By BILL ARCHER
Bluefield Daily Telegraph
As thousands of people prepare for the worst in the coming hours as Hurricane Sandy turns westward and heads into the highly populated region of the eastern seaboard, the National Weather Service is calling for heavy snows to the north of our region and strong winds to the south, but cold temperatures and snow in the Bluefield area.
Anita Silverman, a meteorologist with the Blacksburg, Va., office of the National Weather Service said that the mountain regions in counties north of Mercer County are likely to get more snow, and there are high wind warnings for Grayson County, Va., and into North Carolina.
“There in the Bluefield area, you’ll get snow mostly on Monday and on Tuesday night,” Silverman said. “It looks like you’ll get about 1-3 inches of snow.”
“The remnants of Hurricane Sandy and an upper low moving into the mid-Atlantic region from the West will combine across the northern mid-Atlantic region to form a large intense cyclone,” according to the Hazardous Weather Outlook. “This system will have the potential to bring very strong, gusty northwest winds on the order of 25 to 35 mph with gusts up to 45 mph, accumulating snowfall to the higher elevations of the mountains, and freezing temperatures for Sunday night through Wednesday of next week.”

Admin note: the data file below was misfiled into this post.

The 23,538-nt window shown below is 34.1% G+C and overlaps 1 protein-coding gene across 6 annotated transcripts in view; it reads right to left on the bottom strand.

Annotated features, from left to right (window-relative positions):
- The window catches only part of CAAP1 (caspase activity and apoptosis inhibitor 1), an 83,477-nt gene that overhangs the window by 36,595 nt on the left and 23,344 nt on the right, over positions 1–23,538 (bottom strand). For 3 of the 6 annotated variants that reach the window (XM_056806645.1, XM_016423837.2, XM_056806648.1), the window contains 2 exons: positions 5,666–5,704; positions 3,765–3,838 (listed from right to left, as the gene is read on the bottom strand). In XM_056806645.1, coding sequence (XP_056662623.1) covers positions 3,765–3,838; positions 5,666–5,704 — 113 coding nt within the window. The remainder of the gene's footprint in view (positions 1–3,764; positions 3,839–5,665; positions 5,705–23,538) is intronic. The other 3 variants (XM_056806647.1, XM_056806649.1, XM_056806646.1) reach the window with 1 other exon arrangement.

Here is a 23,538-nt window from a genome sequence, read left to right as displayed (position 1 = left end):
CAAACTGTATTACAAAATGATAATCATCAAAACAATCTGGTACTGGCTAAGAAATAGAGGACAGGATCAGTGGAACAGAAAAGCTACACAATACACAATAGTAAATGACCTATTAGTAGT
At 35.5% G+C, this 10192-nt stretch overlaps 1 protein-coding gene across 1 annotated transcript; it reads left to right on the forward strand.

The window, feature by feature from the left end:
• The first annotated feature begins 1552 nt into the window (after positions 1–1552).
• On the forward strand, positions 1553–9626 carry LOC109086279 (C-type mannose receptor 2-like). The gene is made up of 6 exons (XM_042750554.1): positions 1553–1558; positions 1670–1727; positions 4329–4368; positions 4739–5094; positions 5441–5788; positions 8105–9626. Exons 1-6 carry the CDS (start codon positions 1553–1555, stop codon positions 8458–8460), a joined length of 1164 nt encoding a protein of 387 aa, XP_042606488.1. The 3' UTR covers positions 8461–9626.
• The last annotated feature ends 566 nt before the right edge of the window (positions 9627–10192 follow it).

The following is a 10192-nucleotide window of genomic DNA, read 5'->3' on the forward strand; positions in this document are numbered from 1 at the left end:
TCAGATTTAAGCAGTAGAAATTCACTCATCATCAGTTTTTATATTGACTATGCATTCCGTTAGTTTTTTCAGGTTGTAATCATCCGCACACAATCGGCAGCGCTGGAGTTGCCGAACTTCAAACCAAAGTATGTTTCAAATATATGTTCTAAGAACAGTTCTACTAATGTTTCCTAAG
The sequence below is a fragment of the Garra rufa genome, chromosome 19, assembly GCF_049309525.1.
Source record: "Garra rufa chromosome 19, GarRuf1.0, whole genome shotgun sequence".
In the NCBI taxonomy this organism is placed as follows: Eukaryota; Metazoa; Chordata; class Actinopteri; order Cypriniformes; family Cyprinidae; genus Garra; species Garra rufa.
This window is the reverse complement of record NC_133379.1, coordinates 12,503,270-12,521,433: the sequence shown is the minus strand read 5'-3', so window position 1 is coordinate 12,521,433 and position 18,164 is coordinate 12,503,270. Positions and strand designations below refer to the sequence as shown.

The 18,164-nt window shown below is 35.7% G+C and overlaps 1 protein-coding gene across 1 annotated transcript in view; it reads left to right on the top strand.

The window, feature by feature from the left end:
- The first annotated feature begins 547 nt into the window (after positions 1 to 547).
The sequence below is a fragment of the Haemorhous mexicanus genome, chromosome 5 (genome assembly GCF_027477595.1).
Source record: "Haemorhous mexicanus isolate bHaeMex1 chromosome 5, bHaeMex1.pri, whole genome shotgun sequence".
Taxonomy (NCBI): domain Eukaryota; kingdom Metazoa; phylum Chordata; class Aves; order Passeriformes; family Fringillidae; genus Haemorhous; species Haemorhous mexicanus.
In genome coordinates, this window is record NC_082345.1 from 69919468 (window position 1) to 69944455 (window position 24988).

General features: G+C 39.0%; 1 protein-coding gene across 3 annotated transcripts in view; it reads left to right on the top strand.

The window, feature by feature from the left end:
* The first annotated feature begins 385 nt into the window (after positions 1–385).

The Weather Service predicts that local temperatures will drop to as low as 29 degrees on Monday night, recover to about 38 degrees during the day on Tuesday, and dive back down to 30 degrees on Tuesday night. Nighttime lows will remain at or near freezing through Friday, but daytime sunshine is forecast for Thursday.
In West Virginia, the National Weather Service has issued a winter storm watch for Pocahontas, Randolph and Webster counties, and in Virginia, the National Guard has authorized an additional 500 soldiers to be staged in the Eastern Shore, Hampton Roads, Fredericksburg and metro Richmond areas, according to a Virginia National Guard press release.
AccuWeather meteorologists predict that Sandy will make landfall somewhere between the Delmarva Peninsula and Long Island on Monday night or Tuesday morning.
— Contact Bill Archer at firstname.lastname@example.org